Tag: ruin

How To Avoid Travel Fees That Could Ruin Your Next Vacation

Travel fees can ruin your vacation. That’s never been more true than now, when vacation time is in short supply and resources are limited. All it takes is a “gotcha” surcharge to screw everything up. But how do you avoid travel fees?

As someone who listens to people complain about their vacations every day, I used to be skeptical when people said a single fee or surcharge had the power to turn a good trip into a bad one. But now I understand. Some of these extras are truly outrageous, and customers often have no choice about paying them.

It’s time for a change.

“Hotels are willing to do what is necessary to offer customers a positive experience,” says Michael McCall, a professor at Michigan State University’s School of Hospitality Business. “Their survival depends on it.”

The same can be said for virtually every other sector of the travel industry, from airlines to vacation rentals. And yet the customer-hostile fees that have defined the travel industry for the last decade or more remain firmly in place, even during a pandemic-induced recession. They include a myriad of car rental extras, hotel resort fees and vacation rental extras. But there are ways to avoid travel fees.

Note: This is the second of a two-part series on avoiding travel fees in a post-pandemic world. Here’s the first part about avoiding airline fees.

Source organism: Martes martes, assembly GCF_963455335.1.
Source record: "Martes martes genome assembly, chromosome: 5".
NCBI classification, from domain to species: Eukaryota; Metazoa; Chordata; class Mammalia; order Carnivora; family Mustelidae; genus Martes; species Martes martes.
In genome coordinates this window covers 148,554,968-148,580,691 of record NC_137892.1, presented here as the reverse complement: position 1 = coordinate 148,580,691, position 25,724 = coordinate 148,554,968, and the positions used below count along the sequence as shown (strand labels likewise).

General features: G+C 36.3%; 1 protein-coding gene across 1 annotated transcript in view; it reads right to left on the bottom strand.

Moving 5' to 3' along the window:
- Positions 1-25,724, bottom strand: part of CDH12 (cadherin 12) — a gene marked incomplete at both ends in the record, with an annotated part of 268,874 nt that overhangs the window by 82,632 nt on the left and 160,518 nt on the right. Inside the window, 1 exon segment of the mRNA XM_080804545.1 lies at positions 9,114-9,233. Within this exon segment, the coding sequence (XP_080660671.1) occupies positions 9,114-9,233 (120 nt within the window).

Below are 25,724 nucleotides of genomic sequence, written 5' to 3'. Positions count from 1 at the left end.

How to avoid auto rental fees

Car rental fees are some of the trickiest in the book. That’s because they often masquerade as non-negotiable taxes. For example, do you know what a license fee is? Or a tire disposal fee? You might find them on your final bill. (Answer: One covers the expense of licensing a car rental fleet, a figure that should be rolled into the cost of doing business. The other covers the cost of — you guessed it — throwing away tires.) 

Honest car rental companies disclose these quasi-mandatory fees when they quote a car rental rate. Some will wait until the final screen to pull a “gotcha” and raise your rate by 20% to 30%. A select few wait until you’re at the counter.

The worst auto rental fee is “mandatory” insurance. That’s where you show up at the car rental counter and a representative tells you that you don’t have the right insurance. It can double the cost of your rental. Honest auto rental companies always disclose their insurance requirements up front.

Fortunately, there’s a workaround. If you arrive at the counter and a representative presents you with an estimate that includes all of these junk fees and forces you to accept the insurance, walk away. Car rentals are usually fully refundable. Book with a more reputable operator who won’t play games with you.

How to avoid hotel fees

There’s only one hotel fee

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